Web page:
French minister’s exit boosts nuclear hopes; Bechtel to manage Hitachi UK new build project

Our pick of the latest nuclear power news you need to know.

Last November, the French government delayed its target date for nuclear plant closures by almost 10 years. (Image credit Greg Panosian)

Related Articles

French minister's resignation could signal nuclear reprieve

France's environment minister Nicolas Hulot resigned August 28, signalling EDF's French nuclear plants may operate longer than previously expected. Hulot, a long-term green campaigner and nuclear power sceptic, resigned from his post in a radio interview, citing frustration at the "small steps" being taken to tackle climate change.

On September 4, President Emmanuel Macron appointed Francois de Rugy, previously speaker of France’s lower house, as environment minister.

French state-controlled EDF operates all 58 of France's nuclear power reactors which provide around three quarters of the nation's power. 

In 2015, France's previous Socialist government set a target of reducing nuclear power to 50% by 2025. Last November, Macron's government postponed the target date to around 2030-2035, citing grid needs and carbon reduction restraints. De Rugy supported this move but also backs renewable energy expansion.

EDF is also building its first French EPR reactor at Flamanville and reportedly plans to build further reactors in France in the 2020s.

Macron's government is currently preparing its multi-year energy policy roadmap, which should provide more detail on planned nuclear closures. Macron has said he would decide on the future of France’s nuclear plants after ASN, the nuclear safety authority, files its report on the safety of 10-year lifespan extensions.

Some 34 of EDF's 58 reactors will soon reach 40 years of operations. Last November, the ASN delayed its planned publication of the life extension report from 2018 to 2020-2021.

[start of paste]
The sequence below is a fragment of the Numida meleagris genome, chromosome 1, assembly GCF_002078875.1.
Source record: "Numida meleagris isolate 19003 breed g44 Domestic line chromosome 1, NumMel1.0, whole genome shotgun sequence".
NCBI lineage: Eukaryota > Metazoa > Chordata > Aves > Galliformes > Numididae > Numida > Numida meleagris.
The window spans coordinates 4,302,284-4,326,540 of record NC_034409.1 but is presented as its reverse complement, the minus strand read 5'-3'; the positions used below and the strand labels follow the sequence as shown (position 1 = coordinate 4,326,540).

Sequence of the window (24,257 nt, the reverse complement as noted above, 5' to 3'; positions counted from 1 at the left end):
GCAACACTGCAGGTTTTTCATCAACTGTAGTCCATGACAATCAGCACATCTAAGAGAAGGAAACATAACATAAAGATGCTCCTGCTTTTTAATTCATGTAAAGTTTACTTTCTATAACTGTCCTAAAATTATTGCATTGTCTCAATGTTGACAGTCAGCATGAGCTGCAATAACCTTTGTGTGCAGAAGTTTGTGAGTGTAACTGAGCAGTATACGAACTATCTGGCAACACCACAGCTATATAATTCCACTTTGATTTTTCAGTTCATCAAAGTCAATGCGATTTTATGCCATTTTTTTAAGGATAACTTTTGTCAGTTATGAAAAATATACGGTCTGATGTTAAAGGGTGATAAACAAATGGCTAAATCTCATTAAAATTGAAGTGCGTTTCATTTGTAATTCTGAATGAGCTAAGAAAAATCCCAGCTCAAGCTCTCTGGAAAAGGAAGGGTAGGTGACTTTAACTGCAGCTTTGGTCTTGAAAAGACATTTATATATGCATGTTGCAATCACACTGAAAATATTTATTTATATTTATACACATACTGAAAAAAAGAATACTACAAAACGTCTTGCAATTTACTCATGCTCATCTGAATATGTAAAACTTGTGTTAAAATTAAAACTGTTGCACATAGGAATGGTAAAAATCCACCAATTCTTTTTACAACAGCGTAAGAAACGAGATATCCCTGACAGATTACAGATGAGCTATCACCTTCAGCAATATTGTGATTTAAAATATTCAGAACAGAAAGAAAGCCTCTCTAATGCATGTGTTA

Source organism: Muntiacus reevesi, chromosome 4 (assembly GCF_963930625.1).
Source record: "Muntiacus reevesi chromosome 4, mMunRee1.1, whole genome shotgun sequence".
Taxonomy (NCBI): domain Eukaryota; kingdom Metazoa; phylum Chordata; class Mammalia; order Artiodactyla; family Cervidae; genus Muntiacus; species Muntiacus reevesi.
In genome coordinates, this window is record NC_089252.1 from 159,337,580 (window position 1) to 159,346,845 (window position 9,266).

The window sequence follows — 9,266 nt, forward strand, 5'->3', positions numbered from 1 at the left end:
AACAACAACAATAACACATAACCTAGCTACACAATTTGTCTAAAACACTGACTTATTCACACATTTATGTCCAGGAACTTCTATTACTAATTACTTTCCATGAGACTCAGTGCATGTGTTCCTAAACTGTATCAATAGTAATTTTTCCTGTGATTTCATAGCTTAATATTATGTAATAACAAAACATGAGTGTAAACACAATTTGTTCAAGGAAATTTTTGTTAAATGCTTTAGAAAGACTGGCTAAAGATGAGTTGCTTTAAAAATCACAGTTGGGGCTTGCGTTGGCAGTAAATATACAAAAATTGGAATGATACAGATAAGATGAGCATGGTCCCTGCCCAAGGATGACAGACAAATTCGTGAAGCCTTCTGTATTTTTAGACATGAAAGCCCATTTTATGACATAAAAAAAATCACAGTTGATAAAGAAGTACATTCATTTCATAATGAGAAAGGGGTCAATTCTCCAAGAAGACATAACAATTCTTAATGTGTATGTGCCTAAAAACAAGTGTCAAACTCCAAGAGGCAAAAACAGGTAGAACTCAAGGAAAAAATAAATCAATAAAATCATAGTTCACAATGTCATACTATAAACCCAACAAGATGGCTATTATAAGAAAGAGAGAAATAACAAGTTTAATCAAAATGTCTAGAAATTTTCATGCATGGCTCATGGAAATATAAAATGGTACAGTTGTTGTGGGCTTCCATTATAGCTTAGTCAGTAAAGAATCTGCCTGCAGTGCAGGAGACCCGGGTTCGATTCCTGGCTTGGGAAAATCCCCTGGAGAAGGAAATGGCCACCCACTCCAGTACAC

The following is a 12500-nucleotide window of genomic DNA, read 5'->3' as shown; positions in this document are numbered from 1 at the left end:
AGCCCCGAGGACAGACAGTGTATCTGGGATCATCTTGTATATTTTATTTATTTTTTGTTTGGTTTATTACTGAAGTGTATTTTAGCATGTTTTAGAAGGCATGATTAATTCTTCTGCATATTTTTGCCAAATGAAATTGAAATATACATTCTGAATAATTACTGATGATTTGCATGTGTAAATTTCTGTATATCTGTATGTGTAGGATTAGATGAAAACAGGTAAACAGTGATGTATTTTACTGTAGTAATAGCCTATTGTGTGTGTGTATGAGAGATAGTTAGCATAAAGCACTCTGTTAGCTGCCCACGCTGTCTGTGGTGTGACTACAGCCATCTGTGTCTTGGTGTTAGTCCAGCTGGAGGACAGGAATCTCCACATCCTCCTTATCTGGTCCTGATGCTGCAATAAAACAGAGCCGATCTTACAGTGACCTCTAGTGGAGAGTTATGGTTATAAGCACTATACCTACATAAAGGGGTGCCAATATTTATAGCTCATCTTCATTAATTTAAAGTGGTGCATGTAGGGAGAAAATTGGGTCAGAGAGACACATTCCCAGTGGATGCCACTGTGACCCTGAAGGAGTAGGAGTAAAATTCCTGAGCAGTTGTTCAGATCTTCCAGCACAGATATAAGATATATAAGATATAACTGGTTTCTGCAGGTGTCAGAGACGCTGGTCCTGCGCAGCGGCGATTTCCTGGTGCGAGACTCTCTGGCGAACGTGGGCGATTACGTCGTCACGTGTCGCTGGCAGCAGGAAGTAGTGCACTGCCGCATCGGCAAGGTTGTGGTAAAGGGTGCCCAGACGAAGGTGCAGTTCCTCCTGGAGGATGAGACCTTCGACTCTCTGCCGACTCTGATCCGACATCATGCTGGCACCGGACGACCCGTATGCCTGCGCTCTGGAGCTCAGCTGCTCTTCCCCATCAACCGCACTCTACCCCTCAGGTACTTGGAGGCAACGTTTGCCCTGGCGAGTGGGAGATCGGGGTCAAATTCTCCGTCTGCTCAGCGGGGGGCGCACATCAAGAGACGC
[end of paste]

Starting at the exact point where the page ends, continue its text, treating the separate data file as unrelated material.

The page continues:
Bechtel to oversee Hitachi UK ABWR project

Hitachi subsidiary Horizon Nuclear Power has appointed Bechtel as Project Management Contractor (PMC) for its proposed 2.7 GW Wylfa Newydd nuclear power station in Wales.

The Wylfa Newydd project consists of two Hitachi-designed ABWR boiling water reactors. If the project gains financial approval, the plant could be operational by the mid-2020s, according to the developer. UK government authorities are expected to start examining Horizon's application for a Development Consent Order this fall.

Bechtel, a long-term partner of the Wylfa Newydd project, will embed 200 employees within Horizon to oversee the project management of the power station, Horizon said in a statement.

Horizon has also signed further contracts with Hitachi Nuclear Energy Europe and engineering contractor JGC New Energy UK Limited (JGC), it said.

The UK government is considering taking a direct stake in the Wylfa Newydd project in a bid to lower costs, energy secretary Greg Clark told Parliament in June.

The government has been under pressure to reduce the cost of new nuclear power plants after it guaranteed a power price for EDF's 3.2 GW Hinkley Point C EPR project at 92.50 pounds per MWh ($118.8/MWh), considered by many to be uncompetitive given falling renewable energy costs. Cost of capital is one reason for the high power price. EDF and its Chinese partners are bearing all construction risks for Hinkley Point C, which is expected to cost around 20 billion pounds to build and is scheduled online from 2025.

The Wylfa Newydd plant "will be cheaper than what has gone before and after that, with smart financing, supply chain learnings and no need for first time overheads, future project costs will fall further still," Duncan Hawthorne, CEO of Horizon Nuclear Power, said.

Global nuclear capacity factor edges above 81%

The global average capacity factor of operational reactors edged up from 80.5% in 2016 to 81.1% in 2017, the World Nuclear Association (WNA) said in its 2018 World Nuclear Performance Report.

The average capacity factor in 2017 remained in line with the five-year average from 2012 to 2016, despite an increasing use of load-following strategies, WNA said.

                     Global nuclear capacity factor by reactor type

                                                        (Click image to enlarge)

Source: World Nuclear Association, IAEA PRIS.

In the new build sector, the total number of reactors under construction fell by two during 2017, to 59 reactors.

Four nuclear construction projects started in 2017 while two projects were cancelled and four were connected to the grid.

                   Global reactor construction projects (end 2017)

                                                        (Click image to enlarge)

Source: World Nuclear Association, IAEA PRIS.

Nuclear Energy Insider